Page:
He’s got a girl brain, she’s got a boy brain

Body sex doesn’t necessarily match brain sex, says a British scientist and author specializing in gender and the brain.

Anne Moir, who coined the term “brain sex,” believes male and female brains are wired differently and that is why they learn, feel and react so differently. Now she is using her knowledge of gender differences to revolutionize the classroom and the way children are taught with a special test to determine the brain’s gender.

“Our curriculum in primary school is still very feminine. We are asking boys to have fine motor skills and be verbal before their brains are ready,” she said in a phone interview from London.

Dr. Moir is working with several schools in Britain to develop a teaching approach that is “less feminine.” To learn and process information, students with “boy” brains need a more physical learning environment and frequent breaks, she says, advocating such activities as sumo wrestling and play-fighting with foam-tipped swords.

Pupils with male brains excel at spatial concepts and in competitive learning environments, while those with female brains are more verbal and intuitive, and have better fine motor skills, Dr. Moir says.

These differences are most pronounced until the age of 8, she says, by which time the gender gap starts to close. But it is key to motivate boys in primary school, so that they are less inclined to drop out of school later in life.

If “brain sex” sounds like gender stereotyping, but Dr. Moir says there is a twist: Brain sex doesn’t always match biological sex. There is a continuum, and some brain circuits are “bi-wired,” she believes, thus blurring traditional gender roles.

She has developed a test to determine the sex of your brain, with a list of 20 questions about how information is processed. The male brain tilts toward a sequential approach, and the female brain toward a more scattered one. The “girl” brain is more intuitive; the “boy” brain more logical. “From analyzing the tests, my hypothesis is that an awful lot of girls have mixed brains, but boys not so often,” she says. “Play fighting at school is frowned on and yet many boys fight in order to bond.”

While male and female brains definitely differ, it is difficult to pinpoint how these differences translate into human behaviour, cautions Gillian Einstein, a neuroscientist with the University of Toronto.

“Some differences in the brain are genetic, some are hormonal and some cultural,” says Prof. Einstein, a distant relative of Albert Einstein, who wrote a book, Sex and the Brain, in 2007. “There are differences in anatomical circuitry, but they are hugely overlapping.”

It is well-established that girls’ prefrontal cortex develops earlier, a part of the brain that relates to planning ahead and knowing the consequences of your actions. As well, boys’ expertise in spatial cognition and girls’ prowess in verbal ability is related to differences in their brains. Boys have more ability at three-dimensional internal visioning, Prof. Einstein says, while many girls excel at language.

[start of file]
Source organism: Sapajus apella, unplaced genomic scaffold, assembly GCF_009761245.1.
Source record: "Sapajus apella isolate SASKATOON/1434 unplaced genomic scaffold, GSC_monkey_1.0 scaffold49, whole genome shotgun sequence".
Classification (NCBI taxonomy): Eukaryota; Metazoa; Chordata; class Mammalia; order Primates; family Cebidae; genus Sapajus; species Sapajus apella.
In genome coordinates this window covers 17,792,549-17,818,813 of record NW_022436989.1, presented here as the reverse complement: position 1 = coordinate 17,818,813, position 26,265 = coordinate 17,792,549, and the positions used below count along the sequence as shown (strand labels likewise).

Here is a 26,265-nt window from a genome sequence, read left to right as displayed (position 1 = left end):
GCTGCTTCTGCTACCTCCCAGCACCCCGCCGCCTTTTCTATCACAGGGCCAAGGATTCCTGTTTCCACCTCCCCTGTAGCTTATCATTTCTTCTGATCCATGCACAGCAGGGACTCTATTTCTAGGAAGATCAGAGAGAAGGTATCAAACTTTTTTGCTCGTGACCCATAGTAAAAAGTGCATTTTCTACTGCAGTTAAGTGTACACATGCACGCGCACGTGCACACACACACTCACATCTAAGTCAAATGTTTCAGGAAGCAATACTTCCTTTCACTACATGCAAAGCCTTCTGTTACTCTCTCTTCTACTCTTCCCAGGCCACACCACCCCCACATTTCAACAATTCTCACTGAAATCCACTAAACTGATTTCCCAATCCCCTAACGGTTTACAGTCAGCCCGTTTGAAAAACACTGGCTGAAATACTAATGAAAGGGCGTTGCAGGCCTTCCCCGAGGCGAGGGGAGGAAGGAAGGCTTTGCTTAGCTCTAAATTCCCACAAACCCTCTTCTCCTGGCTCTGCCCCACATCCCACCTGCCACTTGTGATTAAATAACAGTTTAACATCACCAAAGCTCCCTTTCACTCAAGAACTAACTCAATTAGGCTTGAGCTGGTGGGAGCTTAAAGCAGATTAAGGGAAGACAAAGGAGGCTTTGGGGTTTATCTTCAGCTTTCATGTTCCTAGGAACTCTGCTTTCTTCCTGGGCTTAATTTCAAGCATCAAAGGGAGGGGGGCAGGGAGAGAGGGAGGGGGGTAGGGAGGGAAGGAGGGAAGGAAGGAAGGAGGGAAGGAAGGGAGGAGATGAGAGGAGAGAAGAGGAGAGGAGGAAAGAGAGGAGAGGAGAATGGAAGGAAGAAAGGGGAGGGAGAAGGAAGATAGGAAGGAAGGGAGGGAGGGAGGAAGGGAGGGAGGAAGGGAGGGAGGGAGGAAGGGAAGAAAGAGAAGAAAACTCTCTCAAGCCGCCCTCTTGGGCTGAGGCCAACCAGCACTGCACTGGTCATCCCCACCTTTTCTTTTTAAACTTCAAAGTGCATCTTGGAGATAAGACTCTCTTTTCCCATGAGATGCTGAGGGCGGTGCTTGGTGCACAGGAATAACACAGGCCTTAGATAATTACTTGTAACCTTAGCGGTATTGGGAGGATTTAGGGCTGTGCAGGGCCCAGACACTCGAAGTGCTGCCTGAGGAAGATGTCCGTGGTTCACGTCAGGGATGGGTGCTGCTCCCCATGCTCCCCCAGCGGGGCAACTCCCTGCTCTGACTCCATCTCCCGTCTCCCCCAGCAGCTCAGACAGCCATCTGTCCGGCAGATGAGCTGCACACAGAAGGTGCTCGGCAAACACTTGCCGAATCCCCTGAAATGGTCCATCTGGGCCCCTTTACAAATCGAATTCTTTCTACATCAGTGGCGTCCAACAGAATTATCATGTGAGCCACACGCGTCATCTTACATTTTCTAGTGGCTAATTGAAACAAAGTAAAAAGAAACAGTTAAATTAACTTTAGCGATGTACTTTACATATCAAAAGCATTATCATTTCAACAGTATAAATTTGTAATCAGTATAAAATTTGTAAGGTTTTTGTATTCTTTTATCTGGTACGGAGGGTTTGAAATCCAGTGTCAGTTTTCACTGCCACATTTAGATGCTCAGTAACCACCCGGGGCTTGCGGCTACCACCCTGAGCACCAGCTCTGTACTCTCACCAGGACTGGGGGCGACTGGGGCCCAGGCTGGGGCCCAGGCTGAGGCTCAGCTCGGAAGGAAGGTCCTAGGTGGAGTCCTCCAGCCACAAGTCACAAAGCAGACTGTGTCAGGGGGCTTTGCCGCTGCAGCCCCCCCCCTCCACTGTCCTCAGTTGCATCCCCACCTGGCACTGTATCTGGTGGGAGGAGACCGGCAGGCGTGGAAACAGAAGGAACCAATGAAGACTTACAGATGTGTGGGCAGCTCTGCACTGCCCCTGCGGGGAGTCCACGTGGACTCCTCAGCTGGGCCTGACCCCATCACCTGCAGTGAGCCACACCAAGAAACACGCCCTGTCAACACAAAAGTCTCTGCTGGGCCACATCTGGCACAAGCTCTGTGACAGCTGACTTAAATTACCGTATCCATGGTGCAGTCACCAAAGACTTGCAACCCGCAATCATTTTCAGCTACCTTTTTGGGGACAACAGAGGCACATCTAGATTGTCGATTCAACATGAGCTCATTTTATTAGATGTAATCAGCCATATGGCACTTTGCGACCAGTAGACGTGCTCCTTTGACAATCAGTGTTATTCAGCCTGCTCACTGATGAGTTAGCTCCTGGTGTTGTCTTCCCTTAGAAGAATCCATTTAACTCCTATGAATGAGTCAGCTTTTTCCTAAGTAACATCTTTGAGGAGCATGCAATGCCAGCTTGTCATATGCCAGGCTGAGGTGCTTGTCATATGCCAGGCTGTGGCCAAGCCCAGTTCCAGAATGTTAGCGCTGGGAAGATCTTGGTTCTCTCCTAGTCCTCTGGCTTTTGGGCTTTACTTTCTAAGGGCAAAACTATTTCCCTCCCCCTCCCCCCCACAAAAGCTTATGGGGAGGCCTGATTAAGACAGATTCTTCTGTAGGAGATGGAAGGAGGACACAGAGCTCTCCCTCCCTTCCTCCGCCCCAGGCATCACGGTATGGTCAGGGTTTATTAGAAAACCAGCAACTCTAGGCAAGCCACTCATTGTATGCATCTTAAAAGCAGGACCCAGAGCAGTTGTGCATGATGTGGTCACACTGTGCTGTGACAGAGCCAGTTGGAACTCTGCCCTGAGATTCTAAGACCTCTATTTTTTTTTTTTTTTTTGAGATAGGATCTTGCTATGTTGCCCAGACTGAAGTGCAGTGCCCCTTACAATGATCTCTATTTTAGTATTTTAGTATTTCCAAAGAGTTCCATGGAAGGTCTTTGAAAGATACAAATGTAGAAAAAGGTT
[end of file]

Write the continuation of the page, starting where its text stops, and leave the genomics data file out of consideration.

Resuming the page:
Mark Lewis, a developmental neuroscientist with the Ontario Institute for Studies in Education, says that’s because girls use both their right and left hemisphere to process language in certain circumstances, while boys just use one hemisphere. Girls also reach puberty two years earlier than boys, he adds, and this changes the way they process social and sexual information.

However, more research is needed to understand these differences, as well as how the female brain changes with the menstrual cycle, labour and birth, and menopause.

As for introducing “boy-centred” teaching approaches in the classroom, Prof. Einstein prefers to think of it as accommodating different temperaments and learning styles.

“A lot of feminist educators went to a lot of trouble to make schools fair for girls,” she says. “And, as Dr. Moir points out, people’s biological sex doesn’t always match their brain sex. Changes might be helpful to all students.”

Brain sex quiz

Answer Yes or No to the following questions:

1. It’s easy for me to sing in tune, singing alone.

2. When I was younger, winning was really important to me.

3. It’s easy for me to hear what people are saying in a crowded room.

4. As a child, I enjoyed going as high as possible when climbing trees.

5. If someone interrupts what I am doing, it’s difficult to go back to it.

6. I find it easy to do more than one thing at once.

7. I find it easy to know what someone is feeling just by looking at their face.

8. I like to collect things and sort them into categories.

9. I solve problems more often with intuition than logic.

10. As a child, I loved playing games where I pretended to be someone I knew or a character I had created.

11. At school, it was easy for me to write neatly.

12. As a child, I enjoyed taking things apart to see how they work.

13. I get bored easily so I need to keep doing new things.

14. I don’t like fast speeds, they make me nervous.

15. I enjoy reading novels more than non-fiction.

16. I can find my way more easily using a map rather than landmark directions.

17. I keep in regular contact with my friends and family.

18. As a child, I enjoyed physical sports.

19. Imagining things in three dimensions is easy for me. For example, I can see in my mind’s eye just how an architect’s drawings or plans will look once built.

20. As a child, I loved doing things like “wheelies” on my bike.

Now work out your score to see how “male” or “female” your brain is.

If you answered Yes to questions 1, 3, 6, 7, 9, 10, 11, 14, 15, 17, score one point each. (No answers to these questions receive no points.)

If you answered No to questions 2, 4, 5, 8, 12, 13, 16, 18, 19, 20, score one point each. (Yes answers to these questions receive no points.)

Total up your scores. Very male is closest to one, very female is closest to 20.

Source: Anne Moir and The Globe and Mail.

Photo: Kids